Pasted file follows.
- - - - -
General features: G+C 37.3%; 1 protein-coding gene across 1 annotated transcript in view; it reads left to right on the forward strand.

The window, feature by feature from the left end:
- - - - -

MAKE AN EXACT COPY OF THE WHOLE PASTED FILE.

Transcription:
General features: G+C 37.3%; 1 protein-coding gene across 1 annotated transcript in view; it reads left to right on the forward strand.

The window, feature by feature from the left end: